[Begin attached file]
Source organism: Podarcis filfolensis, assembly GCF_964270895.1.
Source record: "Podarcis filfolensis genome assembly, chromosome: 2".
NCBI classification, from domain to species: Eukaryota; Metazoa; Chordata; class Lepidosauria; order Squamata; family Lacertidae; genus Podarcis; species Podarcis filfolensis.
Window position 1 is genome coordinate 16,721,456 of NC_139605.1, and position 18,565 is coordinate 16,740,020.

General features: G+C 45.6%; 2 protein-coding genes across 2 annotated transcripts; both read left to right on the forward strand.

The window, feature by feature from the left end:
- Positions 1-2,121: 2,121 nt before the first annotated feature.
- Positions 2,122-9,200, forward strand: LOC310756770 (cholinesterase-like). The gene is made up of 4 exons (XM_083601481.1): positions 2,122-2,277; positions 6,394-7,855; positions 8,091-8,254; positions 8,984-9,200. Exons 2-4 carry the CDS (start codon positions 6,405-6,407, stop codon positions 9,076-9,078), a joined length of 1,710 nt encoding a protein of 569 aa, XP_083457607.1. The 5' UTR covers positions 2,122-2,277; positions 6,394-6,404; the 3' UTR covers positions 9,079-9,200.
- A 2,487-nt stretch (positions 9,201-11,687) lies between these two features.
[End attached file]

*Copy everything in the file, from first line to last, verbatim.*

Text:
Source organism: Podarcis filfolensis, assembly GCF_964270895.1.
Source record: "Podarcis filfolensis genome assembly, chromosome: 2".
NCBI classification, from domain to species: Eukaryota; Metazoa; Chordata; class Lepidosauria; order Squamata; family Lacertidae; genus Podarcis; species Podarcis filfolensis.
Window position 1 is genome coordinate 16,721,456 of NC_139605.1, and position 18,565 is coordinate 16,740,020.

General features: G+C 45.6%; 2 protein-coding genes across 2 annotated transcripts; both read left to right on the forward strand.

The window, feature by feature from the left end:
- Positions 1-2,121: 2,121 nt before the first annotated feature.
- Positions 2,122-9,200, forward strand: LOC310756770 (cholinesterase-like). The gene is made up of 4 exons (XM_083601481.1): positions 2,122-2,277; positions 6,394-7,855; positions 8,091-8,254; positions 8,984-9,200. Exons 2-4 carry the CDS (start codon positions 6,405-6,407, stop codon positions 9,076-9,078), a joined length of 1,710 nt encoding a protein of 569 aa, XP_083457607.1. The 5' UTR covers positions 2,122-2,277; positions 6,394-6,404; the 3' UTR covers positions 9,079-9,200.
- A 2,487-nt stretch (positions 9,201-11,687) lies between these two features.